By identifying risks, early plans can be developed to manage and avoid obstacles. The risks for this specific project can be broken down into:
- Stakeholder risks: individuals or groups that could derail the project, such as saboteurs and time bombs.
- Health and safety risks: the risk of bodily injury.
- Infrastructural risks: are risks related to the costs and availability of needed facilities to implement the project.
Table 2 demonstrates the breakdown of the identified risks at this time. It becomes vital to consult with supporters and naysayers during this step to help identify other possible roadblocks and take feedback for future adjustments (Nix et al., 2021).
PLSD Risk Assessment
|Stakeholder Risks||Health and Safety Risks||Infrastructure Risks|
Lack of Valence
COVID Related Concerns
Note. A table expressing the risks related to implementing VR in PLSD.
An initial vision statement could be devised by analyzing the objective, risks, and unique dynamics of the organization. At this moment, a preliminary vision statement could be to enhance student comprehension of abstract and complex concepts through virtual reality. Narrowing this specific project’s focus aligns with the organization’s needs by limiting the change’s amplitude and only directly incorporating interested stakeholders. Likewise, it alludes to a more significant long-term goal of increasing the organization’s valence or the value members assign to organizational change (Weiner, 2009, p. 3).
The design step creates the opportunity for leaders to compose a plan to generate stability and familiarity in stakeholders by addressing the process’s human side (Austin & Ciaassen, 2008; Conner, 1998). The macro-level design process can incite this stability through a systematic approach that acknowledges and incorporates stakeholders’ perspectives to frame the design. The process follows fours steps: (1) community, creating a change management team around stakeholders with the proper attitudes, interests, and vision, (2) define and identify, outlining what success looks like and looking for specific pockets of support and resistance, (3) budget, determining what approaches give the best return, and (4) empower, creating short and long term goals to enable stakeholders (Nix et al., 2021).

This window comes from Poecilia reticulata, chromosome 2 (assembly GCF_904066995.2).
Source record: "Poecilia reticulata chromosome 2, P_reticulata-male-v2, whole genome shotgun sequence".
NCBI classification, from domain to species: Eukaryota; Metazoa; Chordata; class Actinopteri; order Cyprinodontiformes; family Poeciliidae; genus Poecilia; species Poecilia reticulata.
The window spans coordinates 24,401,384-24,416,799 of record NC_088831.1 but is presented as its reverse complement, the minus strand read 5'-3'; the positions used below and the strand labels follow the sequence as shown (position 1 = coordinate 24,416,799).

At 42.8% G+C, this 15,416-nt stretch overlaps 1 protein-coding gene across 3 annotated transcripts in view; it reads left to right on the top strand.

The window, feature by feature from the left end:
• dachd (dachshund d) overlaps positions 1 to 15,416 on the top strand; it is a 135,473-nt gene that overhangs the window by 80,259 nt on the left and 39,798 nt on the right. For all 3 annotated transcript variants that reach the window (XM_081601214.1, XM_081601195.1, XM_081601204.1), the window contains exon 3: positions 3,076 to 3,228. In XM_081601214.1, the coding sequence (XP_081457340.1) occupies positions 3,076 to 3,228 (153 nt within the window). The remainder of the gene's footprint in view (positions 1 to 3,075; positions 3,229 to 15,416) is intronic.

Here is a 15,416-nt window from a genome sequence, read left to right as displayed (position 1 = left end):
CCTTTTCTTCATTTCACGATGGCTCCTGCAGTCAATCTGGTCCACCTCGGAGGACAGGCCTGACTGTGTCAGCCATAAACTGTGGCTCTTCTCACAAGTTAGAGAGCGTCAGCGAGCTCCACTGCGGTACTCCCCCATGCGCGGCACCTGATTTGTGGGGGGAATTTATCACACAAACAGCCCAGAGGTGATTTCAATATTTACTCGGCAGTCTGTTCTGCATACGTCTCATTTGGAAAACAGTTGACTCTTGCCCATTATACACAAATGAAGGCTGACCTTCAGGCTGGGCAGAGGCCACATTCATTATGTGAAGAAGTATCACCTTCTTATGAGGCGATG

The project’s change management team should involve representatives from each type of stakeholder outlined in Table 1. A small core team built around the initial change agent, central office staff, principals, and teachers with aligning attitudes and interests can help in the project’s initial stages and design. While it is crucial to incorporate feedback from students and community representatives, much of the work will revolve around feasibility and training during these fundamental stages. However, as the project matures, new implementation teams need to be formed to address their unique needs at each school. These implementation teams should involve, at a minimum, a teacher, student and community member.
It becomes the core team’s responsibility to define and identify hot spots of support and resistance by envisioning the project’s end state. One critical strategy outlined by Nix et al.’s toolkit is backwards imaging (2021). One critical strategy outlined by Nix et al.’s toolkit is backwards imaging (2021). Backwards imaging allows teams to wrestle with the future state’s specifics by asking them to describe what they expect to see from their design efforts (Recardo, 2008). By utilizing backwards imaging and the project’s vision, a long-term goal can not only be visualized but defined in tangible, real-world terms.